Like most other things, our leaders have not been able to determine the kind of economic system that can optimise the potential of our people, raise the standard of their living and promote even distribution of wealth. The system we have adopted is capitalism, while our wishes and our thinking lean towards socialism.
Capitalism is an economic system based on the creation of goods, means of production and services purely for profit and capital accumulation in the private ownership.
Capitalism and capitalist economics are generally considered to be the opposite of socialism. In socialism, returns on the means of production accrue to the society at large, goods and services are produced directly for the utility of the public and profit-making figures only as a secondary factor.
In the Western world, capitalism has substituted feudalism that has freed the common people from the shackles of dependence that borders on slavery in several regions of our country. In our system, feudalism exists, prospers and complements capitalism. The common people remain under the grip of the mighty feudal that provides them protection from the police, revenue collectors and the courts. Their personal well being, health and education is of no one’s concern.
The corporate capitalism in a free or mixed market economy dominates the hierarchical and bureaucratic corporations. Capitalists along with feudals control the economy, which eventually controls the politics. The only roles that the poor play in our politics are to cast their vote and be herded to public meetings. There is no way the poor stand a chance to lead politics. Only the landed gentry and the capitalist possess the clout and the resources to get elected to the Assemblies. Subsequently, they utilise the privilege unscrupulously to serve their personal interests that may not necessarily coincide with the interests of the state. The poor voter and their problems have to wait for their attention until the time of next elections.
In our most recent history of the democratic rule of last five years, there have been numerous instances where cases have been highlighted by the media in which political influence has been used to unduly benefit a few as against the larger interest of the nation.
The likes of rental power fiasco, Haj scam, hefty commissions in purchase of locomotives and aircrafts and inflated licences for drugs that exceeded the domestic medical requirement are often talked about. But among the real issues of human sufferings that affect the rural population are schools that have no water or shade, lifesaving medicines not being made readily available due to the monopoly of importers, children and adults being administered outdated or contaminated vaccines, etc.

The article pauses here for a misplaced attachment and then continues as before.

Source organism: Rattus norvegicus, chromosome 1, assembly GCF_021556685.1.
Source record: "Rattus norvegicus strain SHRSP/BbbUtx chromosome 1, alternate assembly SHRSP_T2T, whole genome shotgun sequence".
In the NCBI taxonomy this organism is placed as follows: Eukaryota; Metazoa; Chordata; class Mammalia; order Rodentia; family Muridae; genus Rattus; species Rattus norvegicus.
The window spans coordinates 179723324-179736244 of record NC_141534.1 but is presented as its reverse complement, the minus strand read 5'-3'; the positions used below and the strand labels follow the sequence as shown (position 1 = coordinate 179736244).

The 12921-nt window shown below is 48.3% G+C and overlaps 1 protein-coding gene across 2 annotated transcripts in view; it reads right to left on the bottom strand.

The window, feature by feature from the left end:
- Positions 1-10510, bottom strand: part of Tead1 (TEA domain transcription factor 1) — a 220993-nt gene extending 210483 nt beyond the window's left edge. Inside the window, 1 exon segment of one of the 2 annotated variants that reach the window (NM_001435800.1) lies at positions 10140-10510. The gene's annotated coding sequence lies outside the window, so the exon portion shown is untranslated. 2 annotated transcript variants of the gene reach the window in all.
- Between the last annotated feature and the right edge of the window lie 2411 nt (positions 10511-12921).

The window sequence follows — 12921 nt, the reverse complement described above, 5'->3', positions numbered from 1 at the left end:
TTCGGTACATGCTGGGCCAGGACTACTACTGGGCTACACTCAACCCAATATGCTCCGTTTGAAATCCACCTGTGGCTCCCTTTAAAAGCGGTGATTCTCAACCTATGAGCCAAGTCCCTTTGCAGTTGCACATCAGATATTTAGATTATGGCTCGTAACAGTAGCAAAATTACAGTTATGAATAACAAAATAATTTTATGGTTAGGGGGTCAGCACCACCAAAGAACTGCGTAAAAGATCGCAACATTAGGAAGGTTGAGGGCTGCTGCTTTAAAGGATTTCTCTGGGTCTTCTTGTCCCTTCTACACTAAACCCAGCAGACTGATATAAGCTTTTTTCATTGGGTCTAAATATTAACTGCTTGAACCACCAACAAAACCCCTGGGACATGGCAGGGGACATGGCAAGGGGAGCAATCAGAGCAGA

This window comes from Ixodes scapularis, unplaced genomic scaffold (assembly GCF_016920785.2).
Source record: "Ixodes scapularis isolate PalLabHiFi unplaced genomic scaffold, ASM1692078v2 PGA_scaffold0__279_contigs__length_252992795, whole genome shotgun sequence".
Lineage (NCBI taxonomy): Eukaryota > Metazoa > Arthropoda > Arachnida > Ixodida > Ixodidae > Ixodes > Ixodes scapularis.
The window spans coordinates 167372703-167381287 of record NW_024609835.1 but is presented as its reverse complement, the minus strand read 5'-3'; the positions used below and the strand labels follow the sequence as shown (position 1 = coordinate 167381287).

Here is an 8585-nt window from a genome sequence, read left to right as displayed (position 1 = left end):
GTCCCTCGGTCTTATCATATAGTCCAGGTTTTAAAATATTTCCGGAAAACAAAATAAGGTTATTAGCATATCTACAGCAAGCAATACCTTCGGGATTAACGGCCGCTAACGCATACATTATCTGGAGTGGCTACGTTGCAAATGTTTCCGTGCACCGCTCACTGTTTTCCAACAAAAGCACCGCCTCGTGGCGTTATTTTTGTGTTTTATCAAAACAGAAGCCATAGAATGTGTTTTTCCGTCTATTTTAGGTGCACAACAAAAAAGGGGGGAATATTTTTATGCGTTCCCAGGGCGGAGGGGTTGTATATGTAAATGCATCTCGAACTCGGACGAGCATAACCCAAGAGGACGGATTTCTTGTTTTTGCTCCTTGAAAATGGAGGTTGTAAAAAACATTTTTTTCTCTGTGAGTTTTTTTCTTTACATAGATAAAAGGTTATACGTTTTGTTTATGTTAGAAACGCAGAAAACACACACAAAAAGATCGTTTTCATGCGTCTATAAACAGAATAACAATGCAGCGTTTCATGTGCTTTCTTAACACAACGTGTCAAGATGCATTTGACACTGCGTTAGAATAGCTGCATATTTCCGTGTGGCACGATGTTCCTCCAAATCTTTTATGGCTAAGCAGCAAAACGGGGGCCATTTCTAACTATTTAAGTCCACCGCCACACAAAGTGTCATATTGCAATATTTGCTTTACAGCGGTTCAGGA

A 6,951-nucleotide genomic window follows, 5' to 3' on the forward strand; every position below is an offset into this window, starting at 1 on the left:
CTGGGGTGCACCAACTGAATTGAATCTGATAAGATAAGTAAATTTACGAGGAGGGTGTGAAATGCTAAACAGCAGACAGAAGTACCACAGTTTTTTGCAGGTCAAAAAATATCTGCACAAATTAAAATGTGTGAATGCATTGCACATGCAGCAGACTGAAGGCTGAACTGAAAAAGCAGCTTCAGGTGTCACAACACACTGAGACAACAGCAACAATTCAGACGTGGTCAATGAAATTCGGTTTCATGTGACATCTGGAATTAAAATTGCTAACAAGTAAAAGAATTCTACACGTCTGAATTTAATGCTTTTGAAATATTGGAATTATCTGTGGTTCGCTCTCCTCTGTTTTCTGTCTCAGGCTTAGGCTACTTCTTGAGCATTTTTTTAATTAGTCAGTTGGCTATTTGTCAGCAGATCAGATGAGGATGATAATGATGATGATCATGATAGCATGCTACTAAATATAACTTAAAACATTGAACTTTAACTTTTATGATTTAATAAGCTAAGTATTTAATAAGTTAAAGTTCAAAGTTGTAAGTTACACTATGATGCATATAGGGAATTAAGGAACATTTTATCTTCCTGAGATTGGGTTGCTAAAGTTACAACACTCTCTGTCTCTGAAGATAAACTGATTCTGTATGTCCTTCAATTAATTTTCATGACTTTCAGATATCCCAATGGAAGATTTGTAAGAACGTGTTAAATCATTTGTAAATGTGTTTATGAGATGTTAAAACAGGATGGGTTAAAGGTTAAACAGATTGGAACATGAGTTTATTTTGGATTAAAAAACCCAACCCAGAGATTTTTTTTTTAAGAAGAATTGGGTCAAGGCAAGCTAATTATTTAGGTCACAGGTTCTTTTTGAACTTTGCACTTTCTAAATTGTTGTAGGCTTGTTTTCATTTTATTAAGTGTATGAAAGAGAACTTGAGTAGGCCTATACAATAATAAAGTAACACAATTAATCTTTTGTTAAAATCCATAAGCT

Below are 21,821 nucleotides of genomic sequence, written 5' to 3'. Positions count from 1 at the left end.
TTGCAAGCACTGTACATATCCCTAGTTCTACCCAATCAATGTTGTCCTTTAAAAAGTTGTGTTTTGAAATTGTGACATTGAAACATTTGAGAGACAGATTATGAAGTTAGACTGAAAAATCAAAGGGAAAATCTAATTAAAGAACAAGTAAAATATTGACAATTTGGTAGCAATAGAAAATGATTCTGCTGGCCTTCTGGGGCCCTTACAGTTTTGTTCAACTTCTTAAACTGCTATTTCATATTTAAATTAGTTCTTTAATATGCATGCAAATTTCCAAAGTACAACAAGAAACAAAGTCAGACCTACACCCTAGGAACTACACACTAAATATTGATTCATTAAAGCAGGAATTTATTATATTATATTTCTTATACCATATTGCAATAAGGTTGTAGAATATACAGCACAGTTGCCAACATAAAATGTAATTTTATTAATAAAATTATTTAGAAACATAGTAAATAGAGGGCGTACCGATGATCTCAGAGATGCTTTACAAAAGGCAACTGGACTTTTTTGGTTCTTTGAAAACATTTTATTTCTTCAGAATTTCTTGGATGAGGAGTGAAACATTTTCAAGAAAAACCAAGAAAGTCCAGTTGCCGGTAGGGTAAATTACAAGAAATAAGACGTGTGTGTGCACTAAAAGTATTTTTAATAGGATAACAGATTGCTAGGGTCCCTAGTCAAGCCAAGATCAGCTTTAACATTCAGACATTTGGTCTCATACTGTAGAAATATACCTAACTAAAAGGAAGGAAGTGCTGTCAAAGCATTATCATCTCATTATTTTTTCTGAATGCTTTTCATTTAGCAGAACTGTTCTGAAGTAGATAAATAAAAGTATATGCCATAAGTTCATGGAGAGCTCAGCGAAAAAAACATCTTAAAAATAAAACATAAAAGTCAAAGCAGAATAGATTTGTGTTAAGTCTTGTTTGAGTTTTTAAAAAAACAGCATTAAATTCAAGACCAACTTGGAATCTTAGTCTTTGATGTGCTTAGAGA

The case of large-scale production of interferon, the only therapeutic drug against Hepatitis B&C, is a prime example of how the capitalist cartel protects their financial interests at the cost of human lives. A group of government employed researchers developed products of national economic importance and public utility, and 100,000 injections of 3 MIU interferon were prepared in 2008. However, the permission to undertake human clinical trials was hindered by corporate manufactures, working allegedly in league with the government officials.
The injections produced locally at a fraction of the cost of imported injections could not progress towards marketing and commercial production, resulting in their expiry in 2010. A stock of nine to ten grams of highly purified interferon also decayed. Not only a substantial loss was incurred, but numerous hepatitis patients that could have been cured remained untreated. By bureaucratic manoeuvring, the work group was also disintegrated. Serious unverified and unproved allegations of embezzlement of government funds were made against the scientists. Propaganda was also made to create doubts among the welfare organisations about the quality of locally produced interferon. A venture likely to produce extremely helpful medicine at considerably lower cost was pushed to cold storage.
Hepatitis is high in poor people for whom treatment costs are unaffordable. Pakistan imports over Rs 2.5 billion worth of interferon. The locally produced interferon injection of 3 MIU dose would cost Rs 50 and peg-interferon injection Rs 2,000 that is considerably lower than the cost of the imported product. The Centre of Excellence in Molecular Biology established under Ministry of Science and Technology possess the expertise to produce this and several other products for the needs of the poor. It is a self-sustaining unit that is equipped with state-of-the-art facility; the job should be left to the competent scientists that developed these programmes.
The overseas Pakistani scientists attached with or aware of this innovative research programme continued to pursue the government for not abandoning the production of interferon and relevant research and development work. The twin Centre of Molecular Biology in Lahore has published over 200 research papers. It houses some of the best facilities in certain specialised areas such as DNA squeezing and its research has yielded products and processes of national importance in the agriculture and health centres.
Nations have developed not by hard labour, but by innovation and research. The few institutions that have developed core of researchers in our country are not provided the encouragement and incentives they deserve. Instead they become the victims of political, bureaucratic and corporate victimisation.
The matter eventually caught the attention of the Public Accounts Committee that appointed a sub-committee, MNA Yasmin Rehman as its Chairperson and other eminent persons as its members. The probe proved the charges of embezzlement against the scientists unfounded and the committee is endeavouring to revive the lost programme. Our nation, society and systems survive solely by the presence of such few good men and women.